“I started breeding as a hobby and for exhibition, but it became a bit of an obsession. I visited Barbara Fry and Andrew Tompsett at Rosewarne Experimental Horticulture Station – I think I was the only amateur allowed on the place, with my camera and my little sachets of pollen.

“They introduced me to breeding modern daffodils and gave me pollen designed for developing commercial flowers. But as a show-grower, I didn’t want my plants necessarily to be commercial, I wanted them to be better.”

In 1990, the collection stood at 800 cultivars, so Ron and his wife, Maureen, bit the bullet, printed a catalogue and Scamp’s Daffodils was born. Their son, Adrian, joined them in 2007 and he is similarly enthusiastic. “I had been surrounded by daffodils all my life,” says Adrian. “As a younger man, you do your own thing, but the opportunity arose to run the business and I thought, why not? It is a wonderful lifestyle. You perhaps might not get rich, but you enjoy the life that you have.”

The RHS register lists more than 30,000 daffodils, each assigned to one of 13 divisions. With so much material, Adrian’s interest is less to do with breeding and more about building and curating the collection. “Daffodils are so diverse; I like to find the ones that already exist, across the world,” he explains. “I want to maintain them for the future, be they old or new.”

Yet Ron is still introducing new varieties and his latest work includes ‘Keith Owen’, named for the gentleman who bequeathed a million daffodils to Sidmouth, and beautiful, all-white ‘Bishop of St Germans’, after the 10th century bishopric.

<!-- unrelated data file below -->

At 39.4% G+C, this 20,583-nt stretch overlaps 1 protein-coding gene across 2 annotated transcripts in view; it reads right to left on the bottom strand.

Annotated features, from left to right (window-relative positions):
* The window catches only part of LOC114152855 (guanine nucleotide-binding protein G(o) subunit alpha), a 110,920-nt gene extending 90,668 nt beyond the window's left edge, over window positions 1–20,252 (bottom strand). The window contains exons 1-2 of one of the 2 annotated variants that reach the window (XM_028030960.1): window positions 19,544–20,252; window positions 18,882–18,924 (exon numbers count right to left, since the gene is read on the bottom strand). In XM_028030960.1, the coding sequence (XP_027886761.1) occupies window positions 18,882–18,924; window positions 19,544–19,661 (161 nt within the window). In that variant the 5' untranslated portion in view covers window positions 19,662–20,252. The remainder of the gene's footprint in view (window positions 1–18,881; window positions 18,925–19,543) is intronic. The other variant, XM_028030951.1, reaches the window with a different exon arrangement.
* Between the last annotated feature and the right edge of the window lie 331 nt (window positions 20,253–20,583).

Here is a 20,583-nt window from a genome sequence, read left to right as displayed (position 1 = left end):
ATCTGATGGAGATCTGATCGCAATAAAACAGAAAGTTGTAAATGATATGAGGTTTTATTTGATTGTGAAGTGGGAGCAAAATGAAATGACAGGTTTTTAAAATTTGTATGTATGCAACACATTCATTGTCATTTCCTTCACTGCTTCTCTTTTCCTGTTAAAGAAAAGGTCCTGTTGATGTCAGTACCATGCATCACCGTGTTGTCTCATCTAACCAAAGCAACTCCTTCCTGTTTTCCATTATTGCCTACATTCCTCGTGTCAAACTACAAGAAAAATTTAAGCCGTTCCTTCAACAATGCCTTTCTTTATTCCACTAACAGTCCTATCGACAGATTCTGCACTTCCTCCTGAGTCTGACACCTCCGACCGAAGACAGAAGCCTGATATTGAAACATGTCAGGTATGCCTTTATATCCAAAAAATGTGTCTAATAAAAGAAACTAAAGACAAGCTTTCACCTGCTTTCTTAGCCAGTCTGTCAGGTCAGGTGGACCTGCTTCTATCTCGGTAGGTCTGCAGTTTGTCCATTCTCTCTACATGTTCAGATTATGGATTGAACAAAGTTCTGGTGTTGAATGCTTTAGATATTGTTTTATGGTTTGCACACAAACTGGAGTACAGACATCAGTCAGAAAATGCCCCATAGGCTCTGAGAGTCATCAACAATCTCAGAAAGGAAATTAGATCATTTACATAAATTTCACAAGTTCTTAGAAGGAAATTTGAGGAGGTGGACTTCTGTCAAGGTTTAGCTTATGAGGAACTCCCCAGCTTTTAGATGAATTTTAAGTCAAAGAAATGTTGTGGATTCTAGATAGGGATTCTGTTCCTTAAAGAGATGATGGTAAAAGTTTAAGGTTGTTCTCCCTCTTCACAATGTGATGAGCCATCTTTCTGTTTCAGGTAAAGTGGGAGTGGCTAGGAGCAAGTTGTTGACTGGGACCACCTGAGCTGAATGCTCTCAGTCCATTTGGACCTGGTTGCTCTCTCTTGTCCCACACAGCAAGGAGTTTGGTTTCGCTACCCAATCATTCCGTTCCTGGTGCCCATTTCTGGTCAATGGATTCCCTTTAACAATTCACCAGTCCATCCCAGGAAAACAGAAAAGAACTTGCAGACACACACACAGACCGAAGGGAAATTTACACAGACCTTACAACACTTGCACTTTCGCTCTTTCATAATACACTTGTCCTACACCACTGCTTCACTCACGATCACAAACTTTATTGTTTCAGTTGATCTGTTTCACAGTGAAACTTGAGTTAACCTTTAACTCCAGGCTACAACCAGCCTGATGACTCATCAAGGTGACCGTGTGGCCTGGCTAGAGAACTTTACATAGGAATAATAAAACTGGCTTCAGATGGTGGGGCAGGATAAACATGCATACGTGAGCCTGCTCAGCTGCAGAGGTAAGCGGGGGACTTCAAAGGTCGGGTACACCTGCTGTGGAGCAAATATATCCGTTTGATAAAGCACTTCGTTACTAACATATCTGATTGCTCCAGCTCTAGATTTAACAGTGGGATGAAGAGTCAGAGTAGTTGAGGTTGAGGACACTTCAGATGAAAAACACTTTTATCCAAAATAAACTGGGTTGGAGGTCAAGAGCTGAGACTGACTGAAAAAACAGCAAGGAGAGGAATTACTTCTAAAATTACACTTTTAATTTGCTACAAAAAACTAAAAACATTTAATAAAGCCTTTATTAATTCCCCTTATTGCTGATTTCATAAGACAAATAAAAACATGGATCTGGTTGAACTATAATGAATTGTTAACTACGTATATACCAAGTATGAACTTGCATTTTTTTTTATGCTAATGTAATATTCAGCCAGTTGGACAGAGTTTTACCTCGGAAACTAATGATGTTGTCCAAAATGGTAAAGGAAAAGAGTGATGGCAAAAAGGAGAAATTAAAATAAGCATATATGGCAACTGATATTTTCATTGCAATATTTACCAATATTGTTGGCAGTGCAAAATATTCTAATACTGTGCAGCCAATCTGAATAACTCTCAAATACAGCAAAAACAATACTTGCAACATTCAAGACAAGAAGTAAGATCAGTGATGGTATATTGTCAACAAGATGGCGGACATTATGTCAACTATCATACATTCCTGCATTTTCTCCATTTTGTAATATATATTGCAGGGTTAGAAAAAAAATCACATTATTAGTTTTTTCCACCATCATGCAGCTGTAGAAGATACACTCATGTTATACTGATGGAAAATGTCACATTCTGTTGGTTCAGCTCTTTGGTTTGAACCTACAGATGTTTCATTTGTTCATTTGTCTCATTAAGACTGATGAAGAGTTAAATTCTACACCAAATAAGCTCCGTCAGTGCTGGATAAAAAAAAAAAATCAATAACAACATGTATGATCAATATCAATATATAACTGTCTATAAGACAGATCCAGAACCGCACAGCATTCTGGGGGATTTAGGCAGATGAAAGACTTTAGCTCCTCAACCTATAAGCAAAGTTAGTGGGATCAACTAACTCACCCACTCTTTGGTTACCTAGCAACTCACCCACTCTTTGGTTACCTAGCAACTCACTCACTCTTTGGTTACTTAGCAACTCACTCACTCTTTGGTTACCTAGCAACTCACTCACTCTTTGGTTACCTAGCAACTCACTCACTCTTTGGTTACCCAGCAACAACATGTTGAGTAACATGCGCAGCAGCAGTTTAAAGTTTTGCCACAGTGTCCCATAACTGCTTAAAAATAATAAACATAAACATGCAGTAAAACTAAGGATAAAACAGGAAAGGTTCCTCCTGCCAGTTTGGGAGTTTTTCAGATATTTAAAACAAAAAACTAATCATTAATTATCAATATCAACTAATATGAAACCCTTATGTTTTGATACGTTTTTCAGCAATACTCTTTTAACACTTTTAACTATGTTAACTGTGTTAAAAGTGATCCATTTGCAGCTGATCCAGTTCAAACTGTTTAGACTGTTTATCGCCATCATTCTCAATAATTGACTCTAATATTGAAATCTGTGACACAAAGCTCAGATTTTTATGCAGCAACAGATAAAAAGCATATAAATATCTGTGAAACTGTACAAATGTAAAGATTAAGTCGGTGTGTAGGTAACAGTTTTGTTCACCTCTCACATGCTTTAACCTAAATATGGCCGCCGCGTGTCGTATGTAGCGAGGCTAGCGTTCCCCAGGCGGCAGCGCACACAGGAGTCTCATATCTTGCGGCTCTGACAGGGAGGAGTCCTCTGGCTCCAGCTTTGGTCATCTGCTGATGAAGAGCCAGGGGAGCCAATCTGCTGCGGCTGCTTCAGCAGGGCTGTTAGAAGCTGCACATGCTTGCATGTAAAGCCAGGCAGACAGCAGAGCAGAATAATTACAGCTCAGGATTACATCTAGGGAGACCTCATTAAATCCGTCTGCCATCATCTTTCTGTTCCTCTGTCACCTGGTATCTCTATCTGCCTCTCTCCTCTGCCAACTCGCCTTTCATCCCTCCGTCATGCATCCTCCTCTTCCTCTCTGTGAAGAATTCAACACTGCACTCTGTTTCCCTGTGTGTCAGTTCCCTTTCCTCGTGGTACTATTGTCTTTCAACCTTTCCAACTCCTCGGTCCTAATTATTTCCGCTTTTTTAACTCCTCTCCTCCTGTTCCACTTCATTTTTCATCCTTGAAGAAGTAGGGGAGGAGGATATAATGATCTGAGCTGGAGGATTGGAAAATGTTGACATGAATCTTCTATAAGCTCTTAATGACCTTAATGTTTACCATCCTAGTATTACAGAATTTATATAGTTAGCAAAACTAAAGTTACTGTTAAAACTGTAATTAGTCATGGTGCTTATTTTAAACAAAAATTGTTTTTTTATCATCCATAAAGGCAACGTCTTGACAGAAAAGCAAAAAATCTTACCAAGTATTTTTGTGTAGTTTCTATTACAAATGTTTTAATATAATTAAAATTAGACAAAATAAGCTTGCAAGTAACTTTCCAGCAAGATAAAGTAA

Narcissus 'Polgooth' Credit: Clive Nichols

Possibilities for more accurate bulb identification emerged recently when scientists at the RHS and the University of Reading announced that they had sequenced the genes in daffodil chloroplasts. Discovering variety-specific genetic markers could indicate the different types of flower. “It will be useful in ascertaining if one of the ‘historics’ is incorrect,” Ron says. “There is a long way yet to go, however.”

Despite stellar performances to date, and more than 2,500 varieties to choose from, Ron and Adrian are still finalising their RHS Cardiff display. Weather and luck will play a part. “The Cornish season is early but many flowers have been destroyed by the terrible weather,” Ron says. “We hire a portable cool-room, so we can keep anything at peak condition for a couple of weeks.

“We have also been awarded the Lawrence Medal, which is the highest award for any exhibit in any show in any given year.” That exhibit contained 170 vases each with nine immaculate, matching daffodils; a different variety in each vase. “We put it all together and stood back. I said to Adrian, ‘Well, that’s the best I’ve seen,’ and it turned out that the RHS agreed.”

The RHS Flower Show Cardiff, April 12-14 (rhs.org.uk/cardiff). Scamp’s Daffodils (qualitydaffodils.com).